Few would also dispute that al-Assad was the man behind the orders to carry out such atrocity. It is not the first time that the Syrian President orders chemical strikes on his own people, after all. Back in 2013, over a thousand people died after being exposed to the deadly nerve agent sarin in the Damascus suburb of Ghouta. In the aftermath of such grievous crime against humanity, the US considered direct military intervention in the region, but the Obama Administration relented after Assad agreed to hand over Syria’s stockpiles of chemical weapons. Nevertheless, chemical attacks have continued regularly since.

Nevertheless, the Trump administration now finds itself in a perilous position. The president may very well intend to oust Bashar al-Assad from power, but doing so would be in direct conflict with previous and current foreign policies for two reasons: One, Russia backs the Syrian Government 100%, and Trump and many of his close supporters are known to have ties with the Russian President Vladimir Putin. It is widely suspected that Russia interfered in the last US election, possibly affecting its outcome in the favor of Donald Trump. Also, a number of businessmen associated with the president have murky financial interests over in Russia. Trump has in fact operated under a cloud of suspicion because of the Russian connections ever since he rose to the top job.

And two, the rebel army conducting operations against Bashar al-Assad is known to include ISIS- associated factions, which poses a great moral quandary to Trump and its advisors.

This situation is reminiscent of a CIA-backed Osama Bin Laden back in Afghanistan, during the Soviet war in the country. Though the claims were never officially substantiated, it is widely accepted that the US fell prey to its own creation, after the CIA trained and armed rebel factions fighting against the Soviet invasion of Afghanistan. Later on, these same factions would turn against the US and would use the weapons provided to wage war against American interest elsewhere.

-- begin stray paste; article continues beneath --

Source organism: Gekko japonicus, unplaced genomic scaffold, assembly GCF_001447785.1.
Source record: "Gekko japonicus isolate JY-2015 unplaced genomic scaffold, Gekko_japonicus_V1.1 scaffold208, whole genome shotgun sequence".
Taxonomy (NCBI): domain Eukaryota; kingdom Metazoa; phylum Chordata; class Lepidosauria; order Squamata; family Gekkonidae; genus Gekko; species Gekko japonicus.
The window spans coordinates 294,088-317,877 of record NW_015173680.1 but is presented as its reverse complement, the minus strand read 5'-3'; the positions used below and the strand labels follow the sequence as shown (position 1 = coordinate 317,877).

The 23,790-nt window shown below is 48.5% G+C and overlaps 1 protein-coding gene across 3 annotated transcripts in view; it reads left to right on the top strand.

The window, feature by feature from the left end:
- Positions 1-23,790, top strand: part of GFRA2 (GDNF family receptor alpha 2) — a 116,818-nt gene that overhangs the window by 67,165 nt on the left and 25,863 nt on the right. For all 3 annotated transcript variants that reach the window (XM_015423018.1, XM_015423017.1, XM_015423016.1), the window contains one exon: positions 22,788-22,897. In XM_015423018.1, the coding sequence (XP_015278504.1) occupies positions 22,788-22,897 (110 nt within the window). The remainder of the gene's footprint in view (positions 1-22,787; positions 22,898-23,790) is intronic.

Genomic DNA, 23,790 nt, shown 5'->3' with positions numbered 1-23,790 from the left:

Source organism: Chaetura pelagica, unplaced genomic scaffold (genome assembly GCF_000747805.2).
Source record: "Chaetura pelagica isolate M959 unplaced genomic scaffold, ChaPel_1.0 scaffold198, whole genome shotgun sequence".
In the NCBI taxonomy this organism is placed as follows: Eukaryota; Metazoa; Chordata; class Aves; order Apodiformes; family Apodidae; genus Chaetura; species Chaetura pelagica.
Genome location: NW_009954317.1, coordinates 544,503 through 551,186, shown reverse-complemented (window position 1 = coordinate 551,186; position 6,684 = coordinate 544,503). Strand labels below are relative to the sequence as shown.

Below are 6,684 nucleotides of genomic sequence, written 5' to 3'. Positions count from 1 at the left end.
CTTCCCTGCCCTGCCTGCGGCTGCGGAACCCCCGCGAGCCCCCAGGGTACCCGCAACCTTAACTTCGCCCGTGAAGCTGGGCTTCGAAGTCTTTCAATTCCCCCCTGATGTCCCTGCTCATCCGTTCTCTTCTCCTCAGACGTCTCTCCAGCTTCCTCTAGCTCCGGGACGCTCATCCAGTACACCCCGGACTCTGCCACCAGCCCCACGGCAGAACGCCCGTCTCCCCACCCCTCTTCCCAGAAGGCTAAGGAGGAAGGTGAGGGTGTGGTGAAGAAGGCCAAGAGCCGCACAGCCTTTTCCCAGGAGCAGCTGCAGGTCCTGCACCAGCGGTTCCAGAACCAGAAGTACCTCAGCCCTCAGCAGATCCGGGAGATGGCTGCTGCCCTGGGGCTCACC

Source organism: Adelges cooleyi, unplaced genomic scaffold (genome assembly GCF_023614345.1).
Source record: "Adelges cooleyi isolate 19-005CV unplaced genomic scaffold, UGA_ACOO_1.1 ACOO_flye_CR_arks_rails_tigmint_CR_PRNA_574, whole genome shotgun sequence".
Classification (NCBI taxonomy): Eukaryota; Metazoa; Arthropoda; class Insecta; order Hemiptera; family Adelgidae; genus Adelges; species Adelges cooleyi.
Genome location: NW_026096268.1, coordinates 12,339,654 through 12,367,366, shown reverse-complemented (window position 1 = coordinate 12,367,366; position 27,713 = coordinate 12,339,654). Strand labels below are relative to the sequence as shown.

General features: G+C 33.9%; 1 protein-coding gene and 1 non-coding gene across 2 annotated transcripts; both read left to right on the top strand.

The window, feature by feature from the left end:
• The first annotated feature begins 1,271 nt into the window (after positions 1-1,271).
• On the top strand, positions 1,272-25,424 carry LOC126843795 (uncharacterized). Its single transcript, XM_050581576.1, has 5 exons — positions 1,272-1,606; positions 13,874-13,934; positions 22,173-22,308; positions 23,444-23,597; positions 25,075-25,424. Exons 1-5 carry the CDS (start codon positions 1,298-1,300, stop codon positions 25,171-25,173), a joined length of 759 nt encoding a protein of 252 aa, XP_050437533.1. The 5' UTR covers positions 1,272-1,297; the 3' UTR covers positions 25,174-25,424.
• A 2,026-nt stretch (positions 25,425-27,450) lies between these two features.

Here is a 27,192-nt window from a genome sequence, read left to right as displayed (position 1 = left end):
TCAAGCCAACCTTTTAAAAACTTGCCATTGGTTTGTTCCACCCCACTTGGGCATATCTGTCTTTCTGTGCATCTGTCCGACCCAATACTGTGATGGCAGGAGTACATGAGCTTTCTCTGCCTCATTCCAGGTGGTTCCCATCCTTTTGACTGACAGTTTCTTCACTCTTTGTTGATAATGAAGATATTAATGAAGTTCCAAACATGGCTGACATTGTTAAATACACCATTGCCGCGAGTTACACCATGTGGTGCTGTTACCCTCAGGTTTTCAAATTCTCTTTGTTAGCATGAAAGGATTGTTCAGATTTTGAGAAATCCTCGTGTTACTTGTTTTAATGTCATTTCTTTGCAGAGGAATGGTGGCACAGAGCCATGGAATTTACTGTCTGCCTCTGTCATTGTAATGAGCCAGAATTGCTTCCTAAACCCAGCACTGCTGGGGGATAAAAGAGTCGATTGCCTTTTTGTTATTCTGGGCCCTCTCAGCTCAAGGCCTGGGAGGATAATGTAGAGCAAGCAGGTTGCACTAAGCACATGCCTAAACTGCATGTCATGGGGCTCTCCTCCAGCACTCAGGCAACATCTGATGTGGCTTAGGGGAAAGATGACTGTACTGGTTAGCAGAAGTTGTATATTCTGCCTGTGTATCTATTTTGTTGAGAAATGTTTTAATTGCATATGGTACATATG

On the brink of war

The strike on Sharyat Airfield has had a profoundly destabilizing effect on the precarious balance of power in Syria.

Such openly direct intervention of the US is likely to inflame the already strained relations between the US and Russia. China is also a keen supporter of both Russia and Syria, and if war were to break out, the US would find itself in a perilous situation indeed.

The Chinese Army is a very powerful force indeed. Should armed conflict be sparked in Syria, North Korea may decide to initiate military operations and move against South Korea, for instance. China also backs North Korean interests, so it may lend support to Kim Jong Un’s regime. At the same time, the US would be forced to defend its South Korean allies and enter into an armed confrontation against China and North Korea. Concurrently, Russia may forge an alliance with these largely communist countries, forcing the US to wage war in two fronts.

Should this scenario develop as postulated here, other countries may seize the chance and take sides, sparking a global conflict.

Massacre at Khan Sheikhoun: The Day the World Ended

Syria The Survivors

For many Syrian families, the world ended shortly after sunrise on April 4, 2017. That morning, man-made death would grip their throats and drain their lives with cruel efficiency.

Air raids over Syrian airspace have been commonplace for the last six years, as the nation’s air force -supported by Russian aircraft- drop ordnance on their own people on a regular basis.

Civil war has been raging for more than half a decade. Up to 400,000 people have died, been injured, or fled the war-torn country that its president, Bashar al Assad, is determine to destroy.

But the air raid on Tuesday morning was to be different from the rest. Fighter bomber jets of yet undetermined allegiance flew over the rebel-held area of Khan Sheikhoun, in the Idlib region.